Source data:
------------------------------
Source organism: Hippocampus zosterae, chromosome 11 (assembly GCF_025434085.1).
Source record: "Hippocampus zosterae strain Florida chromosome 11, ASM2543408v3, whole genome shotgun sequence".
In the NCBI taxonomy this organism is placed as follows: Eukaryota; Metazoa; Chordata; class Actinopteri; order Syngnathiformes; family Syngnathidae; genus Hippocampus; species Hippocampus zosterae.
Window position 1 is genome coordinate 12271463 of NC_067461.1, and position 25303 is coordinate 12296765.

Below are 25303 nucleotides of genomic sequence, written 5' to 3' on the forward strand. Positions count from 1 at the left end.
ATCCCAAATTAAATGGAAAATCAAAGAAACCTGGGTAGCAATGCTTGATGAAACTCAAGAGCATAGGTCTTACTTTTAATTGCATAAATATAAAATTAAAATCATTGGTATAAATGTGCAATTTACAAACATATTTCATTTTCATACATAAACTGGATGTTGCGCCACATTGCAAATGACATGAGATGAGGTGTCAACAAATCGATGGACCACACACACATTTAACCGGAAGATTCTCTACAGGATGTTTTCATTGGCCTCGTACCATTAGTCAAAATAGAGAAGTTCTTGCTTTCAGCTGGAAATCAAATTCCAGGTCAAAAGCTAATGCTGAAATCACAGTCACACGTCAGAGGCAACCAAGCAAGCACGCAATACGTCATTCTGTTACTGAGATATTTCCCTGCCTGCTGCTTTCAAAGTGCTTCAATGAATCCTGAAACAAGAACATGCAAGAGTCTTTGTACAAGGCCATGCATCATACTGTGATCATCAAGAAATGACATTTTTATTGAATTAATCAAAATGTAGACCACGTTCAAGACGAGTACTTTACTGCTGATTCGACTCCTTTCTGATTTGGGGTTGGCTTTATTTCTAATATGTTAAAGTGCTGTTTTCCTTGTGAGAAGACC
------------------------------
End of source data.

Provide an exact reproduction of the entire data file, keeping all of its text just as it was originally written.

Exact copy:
Source organism: Hippocampus zosterae, chromosome 11 (assembly GCF_025434085.1).
Source record: "Hippocampus zosterae strain Florida chromosome 11, ASM2543408v3, whole genome shotgun sequence".
In the NCBI taxonomy this organism is placed as follows: Eukaryota; Metazoa; Chordata; class Actinopteri; order Syngnathiformes; family Syngnathidae; genus Hippocampus; species Hippocampus zosterae.
Window position 1 is genome coordinate 12271463 of NC_067461.1, and position 25303 is coordinate 12296765.

Below are 25303 nucleotides of genomic sequence, written 5' to 3' on the forward strand. Positions count from 1 at the left end.
ATCCCAAATTAAATGGAAAATCAAAGAAACCTGGGTAGCAATGCTTGATGAAACTCAAGAGCATAGGTCTTACTTTTAATTGCATAAATATAAAATTAAAATCATTGGTATAAATGTGCAATTTACAAACATATTTCATTTTCATACATAAACTGGATGTTGCGCCACATTGCAAATGACATGAGATGAGGTGTCAACAAATCGATGGACCACACACACATTTAACCGGAAGATTCTCTACAGGATGTTTTCATTGGCCTCGTACCATTAGTCAAAATAGAGAAGTTCTTGCTTTCAGCTGGAAATCAAATTCCAGGTCAAAAGCTAATGCTGAAATCACAGTCACACGTCAGAGGCAACCAAGCAAGCACGCAATACGTCATTCTGTTACTGAGATATTTCCCTGCCTGCTGCTTTCAAAGTGCTTCAATGAATCCTGAAACAAGAACATGCAAGAGTCTTTGTACAAGGCCATGCATCATACTGTGATCATCAAGAAATGACATTTTTATTGAATTAATCAAAATGTAGACCACGTTCAAGACGAGTACTTTACTGCTGATTCGACTCCTTTCTGATTTGGGGTTGGCTTTATTTCTAATATGTTAAAGTGCTGTTTTCCTTGTGAGAAGACC